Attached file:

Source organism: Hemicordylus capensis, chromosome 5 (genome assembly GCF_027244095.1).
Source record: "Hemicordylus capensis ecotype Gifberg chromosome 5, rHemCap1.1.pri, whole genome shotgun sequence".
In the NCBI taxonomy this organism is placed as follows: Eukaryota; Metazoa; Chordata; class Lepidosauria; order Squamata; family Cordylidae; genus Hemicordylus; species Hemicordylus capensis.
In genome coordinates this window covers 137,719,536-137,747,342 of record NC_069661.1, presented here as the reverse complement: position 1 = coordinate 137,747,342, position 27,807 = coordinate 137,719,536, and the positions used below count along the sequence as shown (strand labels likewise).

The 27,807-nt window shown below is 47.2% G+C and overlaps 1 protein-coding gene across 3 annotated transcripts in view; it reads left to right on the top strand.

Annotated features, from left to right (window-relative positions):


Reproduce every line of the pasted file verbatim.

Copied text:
Source organism: Hemicordylus capensis, chromosome 5 (genome assembly GCF_027244095.1).
Source record: "Hemicordylus capensis ecotype Gifberg chromosome 5, rHemCap1.1.pri, whole genome shotgun sequence".
In the NCBI taxonomy this organism is placed as follows: Eukaryota; Metazoa; Chordata; class Lepidosauria; order Squamata; family Cordylidae; genus Hemicordylus; species Hemicordylus capensis.
In genome coordinates this window covers 137,719,536-137,747,342 of record NC_069661.1, presented here as the reverse complement: position 1 = coordinate 137,747,342, position 27,807 = coordinate 137,719,536, and the positions used below count along the sequence as shown (strand labels likewise).

The 27,807-nt window shown below is 47.2% G+C and overlaps 1 protein-coding gene across 3 annotated transcripts in view; it reads left to right on the top strand.

Annotated features, from left to right (window-relative positions):